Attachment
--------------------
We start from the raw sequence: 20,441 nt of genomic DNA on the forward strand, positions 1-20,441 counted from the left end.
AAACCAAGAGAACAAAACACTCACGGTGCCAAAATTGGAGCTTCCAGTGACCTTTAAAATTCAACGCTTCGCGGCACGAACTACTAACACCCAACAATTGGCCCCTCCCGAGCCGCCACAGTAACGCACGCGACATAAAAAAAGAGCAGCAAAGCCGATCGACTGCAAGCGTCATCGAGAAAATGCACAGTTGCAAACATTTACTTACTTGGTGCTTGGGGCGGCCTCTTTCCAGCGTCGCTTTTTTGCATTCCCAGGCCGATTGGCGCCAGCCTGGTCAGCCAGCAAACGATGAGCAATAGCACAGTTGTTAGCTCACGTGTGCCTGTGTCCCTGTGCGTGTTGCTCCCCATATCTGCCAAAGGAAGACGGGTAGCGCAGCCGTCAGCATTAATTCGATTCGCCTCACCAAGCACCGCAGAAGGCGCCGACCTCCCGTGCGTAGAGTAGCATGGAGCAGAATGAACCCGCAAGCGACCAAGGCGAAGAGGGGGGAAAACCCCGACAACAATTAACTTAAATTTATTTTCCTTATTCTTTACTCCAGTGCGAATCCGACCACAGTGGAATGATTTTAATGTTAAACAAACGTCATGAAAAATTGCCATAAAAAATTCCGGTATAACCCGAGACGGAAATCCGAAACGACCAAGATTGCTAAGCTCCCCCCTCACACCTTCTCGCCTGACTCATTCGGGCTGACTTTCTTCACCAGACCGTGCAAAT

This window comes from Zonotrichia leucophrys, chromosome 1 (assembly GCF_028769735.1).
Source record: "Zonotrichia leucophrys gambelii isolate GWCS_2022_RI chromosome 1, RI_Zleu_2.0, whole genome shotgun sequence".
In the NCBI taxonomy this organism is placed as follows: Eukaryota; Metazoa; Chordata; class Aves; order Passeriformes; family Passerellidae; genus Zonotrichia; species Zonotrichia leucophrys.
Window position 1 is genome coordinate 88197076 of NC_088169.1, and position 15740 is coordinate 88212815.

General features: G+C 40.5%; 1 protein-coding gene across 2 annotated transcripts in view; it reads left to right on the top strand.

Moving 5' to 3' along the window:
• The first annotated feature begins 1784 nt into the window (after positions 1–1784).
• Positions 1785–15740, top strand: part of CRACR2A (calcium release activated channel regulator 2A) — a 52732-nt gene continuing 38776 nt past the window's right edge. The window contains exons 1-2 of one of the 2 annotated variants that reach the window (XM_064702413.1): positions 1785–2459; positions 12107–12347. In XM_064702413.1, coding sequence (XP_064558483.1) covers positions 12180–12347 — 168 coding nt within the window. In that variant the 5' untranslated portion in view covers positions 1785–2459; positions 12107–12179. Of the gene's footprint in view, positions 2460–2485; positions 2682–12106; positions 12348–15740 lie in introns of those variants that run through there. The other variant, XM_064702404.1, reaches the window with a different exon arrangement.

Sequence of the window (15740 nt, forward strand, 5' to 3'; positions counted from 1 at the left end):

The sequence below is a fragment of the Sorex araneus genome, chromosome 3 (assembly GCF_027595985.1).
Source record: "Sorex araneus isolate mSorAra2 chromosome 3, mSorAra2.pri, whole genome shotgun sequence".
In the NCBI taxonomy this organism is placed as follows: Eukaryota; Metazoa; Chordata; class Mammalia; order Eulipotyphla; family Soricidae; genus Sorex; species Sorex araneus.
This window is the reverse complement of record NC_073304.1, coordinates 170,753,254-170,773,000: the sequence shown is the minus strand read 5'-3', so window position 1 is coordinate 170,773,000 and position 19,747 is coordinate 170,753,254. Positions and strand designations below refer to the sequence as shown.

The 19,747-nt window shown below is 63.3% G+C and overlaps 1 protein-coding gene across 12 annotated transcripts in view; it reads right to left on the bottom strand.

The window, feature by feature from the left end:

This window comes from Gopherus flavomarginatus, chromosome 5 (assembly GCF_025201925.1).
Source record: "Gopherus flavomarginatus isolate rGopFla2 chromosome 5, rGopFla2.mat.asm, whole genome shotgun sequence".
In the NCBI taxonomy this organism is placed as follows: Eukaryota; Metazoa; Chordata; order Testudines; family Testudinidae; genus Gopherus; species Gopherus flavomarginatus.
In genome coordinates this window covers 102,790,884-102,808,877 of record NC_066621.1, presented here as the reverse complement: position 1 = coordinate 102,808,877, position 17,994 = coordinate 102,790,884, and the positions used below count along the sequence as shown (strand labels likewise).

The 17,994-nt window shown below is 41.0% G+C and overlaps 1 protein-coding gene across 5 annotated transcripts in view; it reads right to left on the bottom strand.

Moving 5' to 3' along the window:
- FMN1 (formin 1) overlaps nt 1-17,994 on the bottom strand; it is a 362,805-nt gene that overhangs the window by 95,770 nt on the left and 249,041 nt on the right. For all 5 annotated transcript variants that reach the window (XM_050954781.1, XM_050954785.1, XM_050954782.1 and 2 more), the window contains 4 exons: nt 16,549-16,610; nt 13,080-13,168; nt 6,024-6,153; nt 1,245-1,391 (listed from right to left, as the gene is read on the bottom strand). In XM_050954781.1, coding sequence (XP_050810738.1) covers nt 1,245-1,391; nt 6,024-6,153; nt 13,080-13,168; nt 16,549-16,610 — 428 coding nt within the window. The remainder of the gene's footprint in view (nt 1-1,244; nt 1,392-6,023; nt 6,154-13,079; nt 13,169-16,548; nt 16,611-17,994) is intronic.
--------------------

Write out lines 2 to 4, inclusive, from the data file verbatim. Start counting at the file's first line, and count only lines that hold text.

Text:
AAACCAAGAGAACAAAACACTCACGGTGCCAAAATTGGAGCTTCCAGTGACCTTTAAAATTCAACGCTTCGCGGCACGAACTACTAACACCCAACAATTGGCCCCTCCCGAGCCGCCACAGTAACGCACGCGACATAAAAAAAGAGCAGCAAAGCCGATCGACTGCAAGCGTCATCGAGAAAATGCACAGTTGCAAACATTTACTTACTTGGTGCTTGGGGCGGCCTCTTTCCAGCGTCGCTTTTTTGCATTCCCAGGCCGATTGGCGCCAGCCTGGTCAGCCAGCAAACGATGAGCAATAGCACAGTTGTTAGCTCACGTGTGCCTGTGTCCCTGTGCGTGTTGCTCCCCATATCTGCCAAAGGAAGACGGGTAGCGCAGCCGTCAGCATTAATTCGATTCGCCTCACCAAGCACCGCAGAAGGCGCCGACCTCCCGTGCGTAGAGTAGCATGGAGCAGAATGAACCCGCAAGCGACCAAGGCGAAGAGGGGGGAAAACCCCGACAACAATTAACTTAAATTTATTTTCCTTATTCTTTACTCCAGTGCGAATCCGACCACAGTGGAATGATTTTAATGTTAAACAAACGTCATGAAAAATTGCCATAAAAAATTCCGGTATAACCCGAGACGGAAATCCGAAACGACCAAGATTGCTAAGCTCCCCCCTCACACCTTCTCGCCTGACTCATTCGGGCTGACTTTCTTCACCAGACCGTGCAAAT

This window comes from Zonotrichia leucophrys, chromosome 1 (assembly GCF_028769735.1).
Source record: "Zonotrichia leucophrys gambelii isolate GWCS_2022_RI chromosome 1, RI_Zleu_2.0, whole genome shotgun sequence".